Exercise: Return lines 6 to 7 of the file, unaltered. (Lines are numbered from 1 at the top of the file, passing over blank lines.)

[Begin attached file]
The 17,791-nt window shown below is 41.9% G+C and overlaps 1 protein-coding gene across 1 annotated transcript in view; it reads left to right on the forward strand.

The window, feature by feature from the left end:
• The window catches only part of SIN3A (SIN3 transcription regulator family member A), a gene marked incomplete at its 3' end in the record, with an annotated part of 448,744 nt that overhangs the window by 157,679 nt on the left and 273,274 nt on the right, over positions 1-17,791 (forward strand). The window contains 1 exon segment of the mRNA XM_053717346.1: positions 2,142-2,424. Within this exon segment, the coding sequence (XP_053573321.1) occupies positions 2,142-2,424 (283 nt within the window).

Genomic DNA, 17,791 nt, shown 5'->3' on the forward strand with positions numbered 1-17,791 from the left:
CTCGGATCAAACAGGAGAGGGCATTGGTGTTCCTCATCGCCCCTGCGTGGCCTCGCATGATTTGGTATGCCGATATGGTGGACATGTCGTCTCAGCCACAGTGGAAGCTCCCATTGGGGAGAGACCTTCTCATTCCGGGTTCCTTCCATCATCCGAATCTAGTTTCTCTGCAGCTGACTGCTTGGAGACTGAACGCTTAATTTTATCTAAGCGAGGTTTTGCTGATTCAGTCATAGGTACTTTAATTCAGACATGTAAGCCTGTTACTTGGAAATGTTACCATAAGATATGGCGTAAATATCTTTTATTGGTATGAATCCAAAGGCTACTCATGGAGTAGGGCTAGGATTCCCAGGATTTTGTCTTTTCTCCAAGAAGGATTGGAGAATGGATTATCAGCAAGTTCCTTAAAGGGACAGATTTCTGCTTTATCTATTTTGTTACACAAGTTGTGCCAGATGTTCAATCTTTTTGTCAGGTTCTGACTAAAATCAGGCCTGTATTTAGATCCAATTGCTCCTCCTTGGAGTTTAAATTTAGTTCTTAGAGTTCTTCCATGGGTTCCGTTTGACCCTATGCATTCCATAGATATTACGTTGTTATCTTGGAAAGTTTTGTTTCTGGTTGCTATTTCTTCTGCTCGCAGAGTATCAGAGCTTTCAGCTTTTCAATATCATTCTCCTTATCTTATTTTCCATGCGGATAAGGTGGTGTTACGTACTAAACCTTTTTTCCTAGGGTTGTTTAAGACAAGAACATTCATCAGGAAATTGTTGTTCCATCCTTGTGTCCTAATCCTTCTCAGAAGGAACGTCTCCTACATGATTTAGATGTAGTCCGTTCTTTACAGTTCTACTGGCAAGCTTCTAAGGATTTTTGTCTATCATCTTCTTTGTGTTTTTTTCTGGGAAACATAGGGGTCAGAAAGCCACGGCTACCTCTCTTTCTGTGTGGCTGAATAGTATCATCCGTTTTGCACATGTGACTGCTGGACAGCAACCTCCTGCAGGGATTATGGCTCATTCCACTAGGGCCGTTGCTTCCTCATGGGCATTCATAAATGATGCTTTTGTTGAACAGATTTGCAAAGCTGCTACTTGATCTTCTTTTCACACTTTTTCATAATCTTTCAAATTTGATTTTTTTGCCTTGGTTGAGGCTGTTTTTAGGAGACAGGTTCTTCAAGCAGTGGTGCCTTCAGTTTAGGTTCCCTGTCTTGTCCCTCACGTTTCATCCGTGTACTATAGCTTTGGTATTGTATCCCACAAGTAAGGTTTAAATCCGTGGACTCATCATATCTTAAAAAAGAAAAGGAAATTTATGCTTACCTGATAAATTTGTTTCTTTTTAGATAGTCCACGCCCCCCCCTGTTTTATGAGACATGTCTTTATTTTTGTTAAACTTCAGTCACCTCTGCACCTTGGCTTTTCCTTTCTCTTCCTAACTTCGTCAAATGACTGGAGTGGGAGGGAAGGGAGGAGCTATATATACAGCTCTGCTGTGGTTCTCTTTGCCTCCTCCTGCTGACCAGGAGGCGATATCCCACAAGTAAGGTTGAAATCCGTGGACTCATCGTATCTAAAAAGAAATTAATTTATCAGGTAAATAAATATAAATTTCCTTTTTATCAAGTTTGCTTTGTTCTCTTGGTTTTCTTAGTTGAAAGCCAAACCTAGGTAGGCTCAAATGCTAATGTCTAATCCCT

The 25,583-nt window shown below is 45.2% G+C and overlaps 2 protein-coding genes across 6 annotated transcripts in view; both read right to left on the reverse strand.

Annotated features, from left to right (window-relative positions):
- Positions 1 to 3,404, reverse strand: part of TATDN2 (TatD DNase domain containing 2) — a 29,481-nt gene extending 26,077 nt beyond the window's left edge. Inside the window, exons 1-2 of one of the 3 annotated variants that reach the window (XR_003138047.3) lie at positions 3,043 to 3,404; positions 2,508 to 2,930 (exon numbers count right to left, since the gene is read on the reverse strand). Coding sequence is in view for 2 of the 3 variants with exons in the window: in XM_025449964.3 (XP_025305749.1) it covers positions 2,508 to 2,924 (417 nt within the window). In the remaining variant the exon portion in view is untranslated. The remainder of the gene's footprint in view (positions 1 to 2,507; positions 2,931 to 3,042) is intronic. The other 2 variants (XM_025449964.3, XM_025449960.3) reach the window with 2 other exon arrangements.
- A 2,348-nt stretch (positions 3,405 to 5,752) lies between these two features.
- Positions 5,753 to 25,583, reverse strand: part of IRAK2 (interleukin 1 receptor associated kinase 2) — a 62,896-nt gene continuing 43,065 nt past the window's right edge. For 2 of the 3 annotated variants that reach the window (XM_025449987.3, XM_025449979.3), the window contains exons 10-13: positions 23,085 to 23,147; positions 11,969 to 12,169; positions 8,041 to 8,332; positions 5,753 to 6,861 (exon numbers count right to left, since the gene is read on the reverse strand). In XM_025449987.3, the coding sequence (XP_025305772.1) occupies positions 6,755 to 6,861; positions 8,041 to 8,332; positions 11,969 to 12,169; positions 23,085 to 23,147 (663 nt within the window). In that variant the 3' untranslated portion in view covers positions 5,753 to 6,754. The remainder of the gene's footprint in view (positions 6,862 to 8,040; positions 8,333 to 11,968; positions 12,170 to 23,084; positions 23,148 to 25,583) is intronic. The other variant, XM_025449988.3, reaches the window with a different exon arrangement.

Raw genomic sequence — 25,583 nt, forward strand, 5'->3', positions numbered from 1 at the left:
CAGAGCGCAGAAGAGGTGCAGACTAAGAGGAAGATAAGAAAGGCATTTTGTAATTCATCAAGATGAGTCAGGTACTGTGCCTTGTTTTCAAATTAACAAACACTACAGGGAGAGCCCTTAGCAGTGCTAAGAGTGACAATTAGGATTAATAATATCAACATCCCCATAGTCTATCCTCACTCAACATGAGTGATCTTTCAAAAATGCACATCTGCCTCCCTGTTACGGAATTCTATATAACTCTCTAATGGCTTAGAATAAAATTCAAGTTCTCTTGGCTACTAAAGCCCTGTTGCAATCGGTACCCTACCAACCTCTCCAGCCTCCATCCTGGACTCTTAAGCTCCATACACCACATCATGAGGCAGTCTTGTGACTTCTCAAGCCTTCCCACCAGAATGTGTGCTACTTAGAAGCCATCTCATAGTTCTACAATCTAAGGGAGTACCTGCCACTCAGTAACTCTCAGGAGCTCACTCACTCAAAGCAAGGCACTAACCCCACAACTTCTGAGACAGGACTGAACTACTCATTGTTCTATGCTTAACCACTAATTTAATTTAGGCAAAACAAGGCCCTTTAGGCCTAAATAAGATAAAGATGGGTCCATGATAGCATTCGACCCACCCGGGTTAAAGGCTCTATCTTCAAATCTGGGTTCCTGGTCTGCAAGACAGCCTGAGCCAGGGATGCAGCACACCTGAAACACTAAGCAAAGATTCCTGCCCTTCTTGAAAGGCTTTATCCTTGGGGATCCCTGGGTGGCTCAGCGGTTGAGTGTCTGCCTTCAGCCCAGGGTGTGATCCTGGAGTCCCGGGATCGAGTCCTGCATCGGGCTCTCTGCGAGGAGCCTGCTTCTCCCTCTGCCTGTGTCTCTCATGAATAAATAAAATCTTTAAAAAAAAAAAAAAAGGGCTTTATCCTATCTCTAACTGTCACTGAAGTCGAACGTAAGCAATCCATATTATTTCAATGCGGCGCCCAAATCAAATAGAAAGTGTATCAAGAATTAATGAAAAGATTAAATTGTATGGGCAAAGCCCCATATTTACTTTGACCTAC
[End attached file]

The 25,583-nt window shown below is 45.2% G+C and overlaps 2 protein-coding genes across 6 annotated transcripts in view; both read right to left on the reverse strand.

Annotated features, from left to right (window-relative positions):